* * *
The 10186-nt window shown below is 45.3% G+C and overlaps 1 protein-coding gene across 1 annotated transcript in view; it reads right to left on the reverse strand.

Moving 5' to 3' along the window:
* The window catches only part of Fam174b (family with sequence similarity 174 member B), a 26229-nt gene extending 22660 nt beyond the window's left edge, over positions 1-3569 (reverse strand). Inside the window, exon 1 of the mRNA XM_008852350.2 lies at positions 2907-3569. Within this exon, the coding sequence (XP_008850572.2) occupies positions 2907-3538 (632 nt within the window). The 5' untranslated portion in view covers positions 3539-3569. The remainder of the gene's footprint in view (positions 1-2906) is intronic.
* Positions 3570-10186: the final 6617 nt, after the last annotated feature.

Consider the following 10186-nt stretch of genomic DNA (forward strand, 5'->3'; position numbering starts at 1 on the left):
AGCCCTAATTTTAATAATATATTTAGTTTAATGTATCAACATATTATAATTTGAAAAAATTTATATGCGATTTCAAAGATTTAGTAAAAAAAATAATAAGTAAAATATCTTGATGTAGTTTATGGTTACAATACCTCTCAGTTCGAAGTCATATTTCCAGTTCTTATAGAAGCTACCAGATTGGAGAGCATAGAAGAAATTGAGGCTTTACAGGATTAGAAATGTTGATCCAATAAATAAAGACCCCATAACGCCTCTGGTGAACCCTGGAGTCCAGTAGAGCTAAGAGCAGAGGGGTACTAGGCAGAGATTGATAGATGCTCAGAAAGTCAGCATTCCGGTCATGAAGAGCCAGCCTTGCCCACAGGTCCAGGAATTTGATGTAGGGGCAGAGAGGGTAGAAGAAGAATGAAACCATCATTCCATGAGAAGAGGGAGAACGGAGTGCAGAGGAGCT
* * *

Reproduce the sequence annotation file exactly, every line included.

The 10186-nt window shown below is 45.3% G+C and overlaps 1 protein-coding gene across 1 annotated transcript in view; it reads right to left on the reverse strand.

Moving 5' to 3' along the window:
* The window catches only part of Fam174b (family with sequence similarity 174 member B), a 26229-nt gene extending 22660 nt beyond the window's left edge, over positions 1-3569 (reverse strand). Inside the window, exon 1 of the mRNA XM_008852350.2 lies at positions 2907-3569. Within this exon, the coding sequence (XP_008850572.2) occupies positions 2907-3538 (632 nt within the window). The 5' untranslated portion in view covers positions 3539-3569. The remainder of the gene's footprint in view (positions 1-2906) is intronic.
* Positions 3570-10186: the final 6617 nt, after the last annotated feature.

Consider the following 10186-nt stretch of genomic DNA (forward strand, 5'->3'; position numbering starts at 1 on the left):
AGCCCTAATTTTAATAATATATTTAGTTTAATGTATCAACATATTATAATTTGAAAAAATTTATATGCGATTTCAAAGATTTAGTAAAAAAAATAATAAGTAAAATATCTTGATGTAGTTTATGGTTACAATACCTCTCAGTTCGAAGTCATATTTCCAGTTCTTATAGAAGCTACCAGATTGGAGAGCATAGAAGAAATTGAGGCTTTACAGGATTAGAAATGTTGATCCAATAAATAAAGACCCCATAACGCCTCTGGTGAACCCTGGAGTCCAGTAGAGCTAAGAGCAGAGGGGTACTAGGCAGAGATTGATAGATGCTCAGAAAGTCAGCATTCCGGTCATGAAGAGCCAGCCTTGCCCACAGGTCCAGGAATTTGATGTAGGGGCAGAGAGGGTAGAAGAAGAATGAAACCATCATTCCATGAGAAGAGGGAGAACGGAGTGCAGAGGAGCT